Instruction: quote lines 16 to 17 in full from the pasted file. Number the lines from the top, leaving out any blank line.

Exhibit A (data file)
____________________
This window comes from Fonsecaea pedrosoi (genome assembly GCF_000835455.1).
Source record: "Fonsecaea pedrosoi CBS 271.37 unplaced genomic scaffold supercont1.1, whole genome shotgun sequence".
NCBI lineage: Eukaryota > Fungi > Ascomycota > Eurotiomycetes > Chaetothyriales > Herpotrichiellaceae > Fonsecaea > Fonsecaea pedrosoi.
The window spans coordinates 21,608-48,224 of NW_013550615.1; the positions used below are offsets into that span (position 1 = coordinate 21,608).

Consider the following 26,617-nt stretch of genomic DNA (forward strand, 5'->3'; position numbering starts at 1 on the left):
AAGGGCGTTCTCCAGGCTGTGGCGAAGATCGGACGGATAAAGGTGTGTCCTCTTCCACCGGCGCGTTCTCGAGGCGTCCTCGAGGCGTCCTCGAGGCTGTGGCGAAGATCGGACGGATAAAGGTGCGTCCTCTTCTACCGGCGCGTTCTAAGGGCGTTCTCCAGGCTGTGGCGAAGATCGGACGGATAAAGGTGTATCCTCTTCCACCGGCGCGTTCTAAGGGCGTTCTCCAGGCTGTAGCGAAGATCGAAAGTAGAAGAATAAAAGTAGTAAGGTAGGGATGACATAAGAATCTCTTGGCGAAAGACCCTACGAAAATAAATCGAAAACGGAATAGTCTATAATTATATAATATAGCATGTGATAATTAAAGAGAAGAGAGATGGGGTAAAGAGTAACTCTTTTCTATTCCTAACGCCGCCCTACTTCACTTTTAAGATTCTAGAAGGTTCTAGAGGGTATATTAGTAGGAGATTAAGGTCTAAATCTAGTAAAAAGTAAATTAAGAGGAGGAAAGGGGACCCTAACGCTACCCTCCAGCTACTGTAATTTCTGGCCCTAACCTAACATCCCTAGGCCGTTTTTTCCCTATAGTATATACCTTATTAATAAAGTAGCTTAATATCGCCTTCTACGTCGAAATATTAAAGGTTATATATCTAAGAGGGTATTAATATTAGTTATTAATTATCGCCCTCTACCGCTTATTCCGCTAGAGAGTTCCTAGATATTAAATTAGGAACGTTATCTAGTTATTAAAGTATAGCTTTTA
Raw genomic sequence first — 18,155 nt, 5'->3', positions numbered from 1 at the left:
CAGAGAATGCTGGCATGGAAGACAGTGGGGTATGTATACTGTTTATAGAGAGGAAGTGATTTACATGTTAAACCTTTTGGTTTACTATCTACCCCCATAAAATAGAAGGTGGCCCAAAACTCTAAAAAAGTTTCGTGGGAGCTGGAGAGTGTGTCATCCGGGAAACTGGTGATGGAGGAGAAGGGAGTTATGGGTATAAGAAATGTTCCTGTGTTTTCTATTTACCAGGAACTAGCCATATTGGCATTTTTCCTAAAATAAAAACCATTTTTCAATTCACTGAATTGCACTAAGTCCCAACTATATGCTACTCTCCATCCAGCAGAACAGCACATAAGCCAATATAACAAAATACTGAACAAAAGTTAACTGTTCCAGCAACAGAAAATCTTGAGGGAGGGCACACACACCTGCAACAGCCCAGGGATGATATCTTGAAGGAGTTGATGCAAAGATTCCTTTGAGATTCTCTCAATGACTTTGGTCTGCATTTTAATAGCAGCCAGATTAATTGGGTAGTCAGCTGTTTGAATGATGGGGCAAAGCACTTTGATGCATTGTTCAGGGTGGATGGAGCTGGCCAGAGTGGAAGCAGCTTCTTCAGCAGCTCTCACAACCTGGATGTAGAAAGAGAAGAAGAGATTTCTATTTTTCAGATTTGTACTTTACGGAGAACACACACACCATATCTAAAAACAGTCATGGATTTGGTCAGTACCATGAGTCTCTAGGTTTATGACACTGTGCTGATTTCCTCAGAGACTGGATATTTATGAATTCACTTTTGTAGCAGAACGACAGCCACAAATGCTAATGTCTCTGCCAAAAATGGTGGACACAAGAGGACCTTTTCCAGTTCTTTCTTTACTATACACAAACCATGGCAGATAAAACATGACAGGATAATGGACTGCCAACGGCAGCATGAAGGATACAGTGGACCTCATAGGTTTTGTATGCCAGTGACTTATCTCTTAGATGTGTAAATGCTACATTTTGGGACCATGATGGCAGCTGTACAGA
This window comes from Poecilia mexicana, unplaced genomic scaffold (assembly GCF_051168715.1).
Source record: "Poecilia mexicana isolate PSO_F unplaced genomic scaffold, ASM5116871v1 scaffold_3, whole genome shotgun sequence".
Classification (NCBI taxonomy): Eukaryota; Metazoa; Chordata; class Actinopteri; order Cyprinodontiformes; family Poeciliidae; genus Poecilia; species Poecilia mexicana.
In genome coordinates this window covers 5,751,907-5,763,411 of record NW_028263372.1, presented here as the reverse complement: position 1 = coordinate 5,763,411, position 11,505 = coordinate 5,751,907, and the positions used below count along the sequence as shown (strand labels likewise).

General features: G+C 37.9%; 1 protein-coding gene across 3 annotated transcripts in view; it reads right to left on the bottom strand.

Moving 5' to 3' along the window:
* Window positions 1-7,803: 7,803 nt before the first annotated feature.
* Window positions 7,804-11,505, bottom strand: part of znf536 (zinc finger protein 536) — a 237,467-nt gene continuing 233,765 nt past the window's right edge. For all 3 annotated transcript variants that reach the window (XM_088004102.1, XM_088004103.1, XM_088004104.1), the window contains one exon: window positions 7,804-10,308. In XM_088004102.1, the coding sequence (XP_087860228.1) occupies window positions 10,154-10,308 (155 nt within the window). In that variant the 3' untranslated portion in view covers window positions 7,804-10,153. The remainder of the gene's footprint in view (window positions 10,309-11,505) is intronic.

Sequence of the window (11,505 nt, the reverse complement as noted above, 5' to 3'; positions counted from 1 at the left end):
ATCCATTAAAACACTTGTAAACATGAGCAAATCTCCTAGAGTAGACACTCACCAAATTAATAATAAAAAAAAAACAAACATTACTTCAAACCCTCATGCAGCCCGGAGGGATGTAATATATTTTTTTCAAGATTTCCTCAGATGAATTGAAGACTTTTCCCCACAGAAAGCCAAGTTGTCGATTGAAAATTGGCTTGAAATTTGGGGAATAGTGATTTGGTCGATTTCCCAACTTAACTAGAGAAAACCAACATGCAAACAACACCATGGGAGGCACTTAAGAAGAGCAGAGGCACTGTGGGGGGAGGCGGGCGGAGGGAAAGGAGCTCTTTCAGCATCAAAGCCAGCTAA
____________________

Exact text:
* Window positions 7,804-11,505, bottom strand: part of znf536 (zinc finger protein 536) — a 237,467-nt gene continuing 233,765 nt past the window's right edge. For all 3 annotated transcript variants that reach the window (XM_088004102.1, XM_088004103.1, XM_088004104.1), the window contains one exon: window positions 7,804-10,308. In XM_088004102.1, the coding sequence (XP_087860228.1) occupies window positions 10,154-10,308 (155 nt within the window). In that variant the 3' untranslated portion in view covers window positions 7,804-10,153. The remainder of the gene's footprint in view (window positions 10,309-11,505) is intronic.

Sequence of the window (11,505 nt, the reverse complement as noted above, 5' to 3'; positions counted from 1 at the left end):